Possibly the most fascinating (and watchable) new micro-genre of movies birthed by the pandemic is the one centred around the disillusionment of millennial women. You probably already know some of its best examples — The Worst Person in the World, Zero F**ks Given, Anaïs in Love — and also some of the worst, which invariably includes anything that Sally Rooney decides to hem and haw about.
Think of it as the natural progression of a similar wave of 2000s cinema in which (mostly white) man-children would wait around for bright young women to wander into their lives and give them the push that they so desperately need. But without any of the ingrained condescension of Imtiaz Ali and Ayan Mukerji’s films. One of the more memorable titles to have surfaced from that wave was Garden State, which is worth remembering not because it did anything radical with the format (like tell a woman’s story from the woman’s perspective), but because it featured a proto-Manic Pixie Dream Girl, before the term had even been coined.
Like Garden State, this week’s Cha Cha Real Smooth is also set in New Jersey. And it embodies the much-needed cultural shift that has happened in the last couple of decades. Guess what, the female characters now have nicely fleshed-out lives of their own, and don’t exist only to serve the male characters’ stories.
Achingly sad, laugh-out-loud funny, and a definite shoo-in at next year’s Oscars, Cha Cha Real Smooth establishes wunderkind director Cooper Raiff as one of the most exciting young filmmakers around; he’s contemporary Hollywood’s answer to Kantemir Balagov and Xavier Dolan. Raiff is all of 25, but already has two truly terrific festival hits under his belt. His debut feature, S#!%house, was a low-key college romance modelled after the early movies of Richard Linklater, who was also in his 20s when he made Slacker. Cha Cha Real Smooth is Raiff’s Dazed and Confused—not in terms of structure or style, but certainly as far as themes and creative evolution are concerned.
This is an uncommonly assured movie, for any filmmaker, but especially for someone this young. Most people of Raiff’s age are probably stuck in jobs like the one that his character Andrew tolerates in the film. Andrew works the counter at a fast food restaurant called Meat Sticks, where his days are dominated by long stretches of boredom punctuated by the occasional aggrieved customer. He senses an exit route when a gaggle of middle-aged Jewish women accost him at a bar/bat mitzvah having noticed his people skills. They present him with an offer: Andrew can work as a party starter at the several other bar/bat mitzvahs planned for the summer, while he figures out what to actually do with his life.
Recently graduated from college and harbouring delusions about saving up enough to travel to Europe for a girlfriend who is definitely never coming back, Andrew has moved back in with his mother (played by a vulnerable Leslie Mann), her husband Gary (a scene-stealing Brad Garrett), and his brother David (Evan Assante). He’s gregarious, outgoing, and often toes the line between endearing and annoying.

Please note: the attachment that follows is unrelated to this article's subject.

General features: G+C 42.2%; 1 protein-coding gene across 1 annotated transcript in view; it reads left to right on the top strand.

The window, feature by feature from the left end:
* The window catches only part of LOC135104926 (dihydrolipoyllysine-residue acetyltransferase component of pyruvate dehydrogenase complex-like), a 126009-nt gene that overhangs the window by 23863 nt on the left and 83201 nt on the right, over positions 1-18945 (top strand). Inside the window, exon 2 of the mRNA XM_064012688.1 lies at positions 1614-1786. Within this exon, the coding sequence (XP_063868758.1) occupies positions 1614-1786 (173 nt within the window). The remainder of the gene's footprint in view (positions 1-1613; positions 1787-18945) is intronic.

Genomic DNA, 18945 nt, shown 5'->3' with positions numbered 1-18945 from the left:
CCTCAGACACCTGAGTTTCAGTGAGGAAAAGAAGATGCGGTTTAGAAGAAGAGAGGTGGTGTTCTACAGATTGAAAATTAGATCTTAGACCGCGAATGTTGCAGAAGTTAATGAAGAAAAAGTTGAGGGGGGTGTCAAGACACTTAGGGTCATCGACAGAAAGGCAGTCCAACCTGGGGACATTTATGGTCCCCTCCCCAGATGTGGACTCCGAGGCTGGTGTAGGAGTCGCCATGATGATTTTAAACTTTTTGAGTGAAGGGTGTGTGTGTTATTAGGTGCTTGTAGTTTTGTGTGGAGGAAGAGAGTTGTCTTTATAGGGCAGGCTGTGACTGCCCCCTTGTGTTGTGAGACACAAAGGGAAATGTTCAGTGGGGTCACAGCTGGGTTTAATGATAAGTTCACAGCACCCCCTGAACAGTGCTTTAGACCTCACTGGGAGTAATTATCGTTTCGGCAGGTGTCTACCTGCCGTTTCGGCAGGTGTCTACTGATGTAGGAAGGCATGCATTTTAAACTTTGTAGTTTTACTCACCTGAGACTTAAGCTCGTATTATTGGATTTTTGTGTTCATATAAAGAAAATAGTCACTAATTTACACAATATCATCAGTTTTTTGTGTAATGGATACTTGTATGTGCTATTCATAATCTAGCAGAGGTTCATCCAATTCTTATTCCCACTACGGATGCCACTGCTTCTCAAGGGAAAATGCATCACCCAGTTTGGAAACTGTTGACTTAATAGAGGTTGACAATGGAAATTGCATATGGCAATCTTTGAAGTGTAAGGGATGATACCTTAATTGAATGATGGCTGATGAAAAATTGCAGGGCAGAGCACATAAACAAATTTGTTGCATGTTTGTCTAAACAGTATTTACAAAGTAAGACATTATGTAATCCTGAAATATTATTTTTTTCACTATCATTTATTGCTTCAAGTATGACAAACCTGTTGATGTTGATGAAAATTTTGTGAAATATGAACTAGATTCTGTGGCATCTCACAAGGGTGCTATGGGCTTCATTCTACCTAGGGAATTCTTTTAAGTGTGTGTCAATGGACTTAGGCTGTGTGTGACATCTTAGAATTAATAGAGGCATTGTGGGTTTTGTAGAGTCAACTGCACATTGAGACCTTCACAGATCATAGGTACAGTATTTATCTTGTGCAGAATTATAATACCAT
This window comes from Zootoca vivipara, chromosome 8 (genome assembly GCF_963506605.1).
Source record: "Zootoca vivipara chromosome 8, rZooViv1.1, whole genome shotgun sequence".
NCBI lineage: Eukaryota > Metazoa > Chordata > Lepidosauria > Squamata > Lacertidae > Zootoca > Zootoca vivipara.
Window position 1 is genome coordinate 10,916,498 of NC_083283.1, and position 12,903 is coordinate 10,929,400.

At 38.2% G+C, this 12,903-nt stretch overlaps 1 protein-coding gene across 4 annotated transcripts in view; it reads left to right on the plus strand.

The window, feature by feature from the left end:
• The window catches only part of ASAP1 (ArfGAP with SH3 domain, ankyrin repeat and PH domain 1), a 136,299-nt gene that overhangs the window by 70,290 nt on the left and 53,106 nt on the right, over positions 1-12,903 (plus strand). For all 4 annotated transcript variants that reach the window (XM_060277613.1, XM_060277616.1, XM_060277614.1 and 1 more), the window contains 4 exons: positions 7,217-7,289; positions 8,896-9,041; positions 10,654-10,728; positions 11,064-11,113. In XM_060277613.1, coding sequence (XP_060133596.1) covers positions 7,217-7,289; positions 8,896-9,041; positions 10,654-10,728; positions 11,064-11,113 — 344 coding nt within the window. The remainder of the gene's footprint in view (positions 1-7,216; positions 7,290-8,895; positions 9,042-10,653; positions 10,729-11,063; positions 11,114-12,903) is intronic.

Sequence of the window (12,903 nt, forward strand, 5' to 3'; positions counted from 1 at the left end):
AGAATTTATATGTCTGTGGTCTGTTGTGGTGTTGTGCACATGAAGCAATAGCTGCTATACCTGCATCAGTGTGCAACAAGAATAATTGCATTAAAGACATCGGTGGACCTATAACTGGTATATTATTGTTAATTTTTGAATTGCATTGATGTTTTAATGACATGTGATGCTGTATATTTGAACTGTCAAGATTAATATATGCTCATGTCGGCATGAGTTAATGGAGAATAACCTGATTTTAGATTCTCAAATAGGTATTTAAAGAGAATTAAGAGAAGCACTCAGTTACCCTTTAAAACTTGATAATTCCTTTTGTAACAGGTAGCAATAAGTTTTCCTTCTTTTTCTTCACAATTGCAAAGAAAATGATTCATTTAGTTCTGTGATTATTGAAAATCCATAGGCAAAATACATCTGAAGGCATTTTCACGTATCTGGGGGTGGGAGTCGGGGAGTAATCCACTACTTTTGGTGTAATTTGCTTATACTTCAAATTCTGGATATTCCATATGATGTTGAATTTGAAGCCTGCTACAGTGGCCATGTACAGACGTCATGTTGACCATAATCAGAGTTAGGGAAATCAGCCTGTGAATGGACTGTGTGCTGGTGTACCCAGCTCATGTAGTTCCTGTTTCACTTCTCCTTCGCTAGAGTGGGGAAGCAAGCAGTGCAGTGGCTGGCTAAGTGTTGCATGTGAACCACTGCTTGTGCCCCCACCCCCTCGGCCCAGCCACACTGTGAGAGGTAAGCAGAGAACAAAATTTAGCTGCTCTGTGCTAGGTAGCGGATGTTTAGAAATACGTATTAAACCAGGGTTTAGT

But there’s a sense that Andrew has been so caught in the moment that he hasn’t quite thought about the next one, or the one after that. Raiff, who is nearly as effortless an actor as he is a director, plays Andrew like an overwhelmingly nice guy. Almost too nice, some would say. At one point, he kicks a patch of grass out of frustration, has a moment of self-realisation, and then pats the bruised patch back into place. But Andrew’s niceness isn’t restricted to foliage, and nor is he as unidimensional as I’ve probably made him sound. He gets an opportunity to present the best version of himself after a chance encounter with Domino, a young mother to an autistic teen, at one of his bar/bat mitzvah gigs.
Played by Dakota Johnson in yet another outstanding performance following her breathtaking turn in last year’s The Lost Daughter, Domino is the post-pandemic world’s counterpoint to the Manic Pixie Dream Girl trope. Her eyes have lost the twinkle of youth; she has a smile as sad as a fading sunset, and an air of melancholy follows her around like a ghost on its last day among the living. Domino is the perfect foil to Andrew, with his toothy grin, scraggly manner, and glass-half-full attitude.
But crucially, she doesn’t exist in service of him. In fact, even though Andrew is ostensibly the protagonist, Raiff cleverly subverts gender roles and gives Domino the more compelling character arc. And what a character she is; alluring yet aloof, mysterious yet so eloquent; the kind of person who’d save you from a house fire, and then never speak to you again. But Raiff/Andrew never treats her like a red flag. Instead, he empties every last ounce of empathy that he can into understanding her. There’s certainly a lot to unpack.
Cha Cha Real Smooth offers a delicate portrayal of mental health, which isn’t just limited to Domino’s daughter Lola, and how sweetly the movie navigates her scenes, but also Andrew’s mother, who is bipolar, and Domino herself. She tells Andrew in the movie’s best scene—the most romantic stretch of cinema you’re likely to see this year—that she was depressed in her youth. “What does it feel like?” the slightly tactless Andrew asks. Her answer will shake you to your core.
As will this movie, which is easily one of the best of the year. It’s probably too early to make a declaration this bold, but Cha Cha Real Smooth has a realistic shot at becoming Apple’s second major contender at the Academy Awards after fellow Sundance hit CODA.
Cha Cha Real Smooth
Director – Cooper Raiff
Cast – Cooper Raiff, Dakota Johnson, Leslie Mann, Brad Garrett, Odeya Rush, Vanessa Burghardt, Evan Assante, Raúl Castillo
Rating – 5/5